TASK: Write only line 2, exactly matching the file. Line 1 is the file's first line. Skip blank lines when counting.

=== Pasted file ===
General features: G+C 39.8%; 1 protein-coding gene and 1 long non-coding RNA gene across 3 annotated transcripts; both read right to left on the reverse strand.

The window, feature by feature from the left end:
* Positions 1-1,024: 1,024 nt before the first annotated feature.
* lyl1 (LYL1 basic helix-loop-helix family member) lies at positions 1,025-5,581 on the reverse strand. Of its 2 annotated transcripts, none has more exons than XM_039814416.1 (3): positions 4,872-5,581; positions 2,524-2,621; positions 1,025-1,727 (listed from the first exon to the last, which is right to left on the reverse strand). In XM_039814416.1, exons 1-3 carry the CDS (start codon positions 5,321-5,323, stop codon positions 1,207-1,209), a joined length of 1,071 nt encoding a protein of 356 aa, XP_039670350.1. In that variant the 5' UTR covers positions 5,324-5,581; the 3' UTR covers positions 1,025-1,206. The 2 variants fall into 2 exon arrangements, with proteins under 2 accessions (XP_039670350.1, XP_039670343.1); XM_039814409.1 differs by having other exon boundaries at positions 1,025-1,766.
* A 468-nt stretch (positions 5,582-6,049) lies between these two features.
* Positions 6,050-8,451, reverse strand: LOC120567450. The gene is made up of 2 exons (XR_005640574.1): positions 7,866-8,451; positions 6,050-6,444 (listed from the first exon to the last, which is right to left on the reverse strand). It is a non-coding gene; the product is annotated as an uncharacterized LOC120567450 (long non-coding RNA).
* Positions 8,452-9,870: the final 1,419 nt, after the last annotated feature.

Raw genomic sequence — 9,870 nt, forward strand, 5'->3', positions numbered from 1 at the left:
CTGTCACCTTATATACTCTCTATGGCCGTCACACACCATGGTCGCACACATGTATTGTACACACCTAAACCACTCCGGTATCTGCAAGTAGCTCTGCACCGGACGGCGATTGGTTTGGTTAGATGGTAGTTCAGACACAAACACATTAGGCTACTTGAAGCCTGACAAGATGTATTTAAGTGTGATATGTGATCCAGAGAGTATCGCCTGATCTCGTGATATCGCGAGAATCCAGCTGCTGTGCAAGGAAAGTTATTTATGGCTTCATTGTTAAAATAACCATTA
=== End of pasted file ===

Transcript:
The window, feature by feature from the left end: